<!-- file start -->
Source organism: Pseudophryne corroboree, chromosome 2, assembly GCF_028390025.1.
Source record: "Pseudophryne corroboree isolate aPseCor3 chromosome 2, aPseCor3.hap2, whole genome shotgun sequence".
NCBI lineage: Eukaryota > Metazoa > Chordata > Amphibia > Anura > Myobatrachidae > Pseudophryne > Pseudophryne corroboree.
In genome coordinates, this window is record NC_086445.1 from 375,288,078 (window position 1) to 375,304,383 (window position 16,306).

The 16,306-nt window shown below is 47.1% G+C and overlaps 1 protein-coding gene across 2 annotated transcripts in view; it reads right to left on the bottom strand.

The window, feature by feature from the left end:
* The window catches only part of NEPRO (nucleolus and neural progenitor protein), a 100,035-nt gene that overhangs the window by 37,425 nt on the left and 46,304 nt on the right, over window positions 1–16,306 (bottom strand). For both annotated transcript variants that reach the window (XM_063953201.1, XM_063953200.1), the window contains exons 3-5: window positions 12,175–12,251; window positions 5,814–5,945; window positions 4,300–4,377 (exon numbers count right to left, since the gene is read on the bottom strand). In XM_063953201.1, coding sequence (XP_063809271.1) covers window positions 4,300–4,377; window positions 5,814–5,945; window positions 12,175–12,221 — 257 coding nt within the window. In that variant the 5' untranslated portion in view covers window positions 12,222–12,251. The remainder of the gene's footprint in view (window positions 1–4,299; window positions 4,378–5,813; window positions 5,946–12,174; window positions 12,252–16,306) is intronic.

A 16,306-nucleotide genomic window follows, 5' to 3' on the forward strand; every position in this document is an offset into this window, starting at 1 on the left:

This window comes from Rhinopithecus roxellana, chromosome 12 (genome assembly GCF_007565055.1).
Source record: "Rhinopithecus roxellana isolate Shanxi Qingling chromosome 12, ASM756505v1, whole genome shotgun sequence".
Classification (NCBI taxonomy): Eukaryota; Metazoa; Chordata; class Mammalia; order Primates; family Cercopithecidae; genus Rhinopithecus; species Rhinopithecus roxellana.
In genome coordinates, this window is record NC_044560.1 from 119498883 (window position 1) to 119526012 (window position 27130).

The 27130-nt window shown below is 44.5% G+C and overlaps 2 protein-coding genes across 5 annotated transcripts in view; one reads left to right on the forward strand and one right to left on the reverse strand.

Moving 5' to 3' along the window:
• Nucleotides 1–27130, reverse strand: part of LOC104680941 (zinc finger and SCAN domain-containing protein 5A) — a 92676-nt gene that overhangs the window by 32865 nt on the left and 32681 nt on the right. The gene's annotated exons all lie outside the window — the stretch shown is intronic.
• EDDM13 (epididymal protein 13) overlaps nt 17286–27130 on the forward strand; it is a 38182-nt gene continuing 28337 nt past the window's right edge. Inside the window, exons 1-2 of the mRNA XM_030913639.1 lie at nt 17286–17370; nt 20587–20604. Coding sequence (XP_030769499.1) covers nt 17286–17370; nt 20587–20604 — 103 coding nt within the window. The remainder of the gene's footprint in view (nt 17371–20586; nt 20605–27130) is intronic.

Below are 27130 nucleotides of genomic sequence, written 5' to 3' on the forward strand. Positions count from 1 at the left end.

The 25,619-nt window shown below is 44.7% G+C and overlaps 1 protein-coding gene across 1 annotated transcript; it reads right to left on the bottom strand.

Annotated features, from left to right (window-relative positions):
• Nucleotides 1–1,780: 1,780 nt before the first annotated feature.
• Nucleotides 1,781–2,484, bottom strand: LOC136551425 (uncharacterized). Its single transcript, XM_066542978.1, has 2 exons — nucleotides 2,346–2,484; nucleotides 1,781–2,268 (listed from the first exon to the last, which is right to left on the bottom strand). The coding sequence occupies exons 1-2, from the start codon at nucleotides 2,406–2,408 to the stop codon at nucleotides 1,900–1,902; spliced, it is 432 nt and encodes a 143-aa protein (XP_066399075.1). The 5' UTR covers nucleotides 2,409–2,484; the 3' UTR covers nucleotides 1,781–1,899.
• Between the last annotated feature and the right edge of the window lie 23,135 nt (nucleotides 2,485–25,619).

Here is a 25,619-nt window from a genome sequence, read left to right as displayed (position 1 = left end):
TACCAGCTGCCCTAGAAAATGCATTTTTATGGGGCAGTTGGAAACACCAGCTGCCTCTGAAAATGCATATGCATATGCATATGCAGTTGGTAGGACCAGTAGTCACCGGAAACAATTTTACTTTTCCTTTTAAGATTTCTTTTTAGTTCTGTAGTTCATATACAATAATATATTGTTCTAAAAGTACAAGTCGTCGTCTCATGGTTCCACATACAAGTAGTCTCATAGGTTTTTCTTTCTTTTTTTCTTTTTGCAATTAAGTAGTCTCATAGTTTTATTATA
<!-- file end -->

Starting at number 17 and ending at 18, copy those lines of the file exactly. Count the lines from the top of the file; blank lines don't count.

Below are 27130 nucleotides of genomic sequence, written 5' to 3' on the forward strand. Positions count from 1 at the left end.

The 25,619-nt window shown below is 44.7% G+C and overlaps 1 protein-coding gene across 1 annotated transcript; it reads right to left on the bottom strand.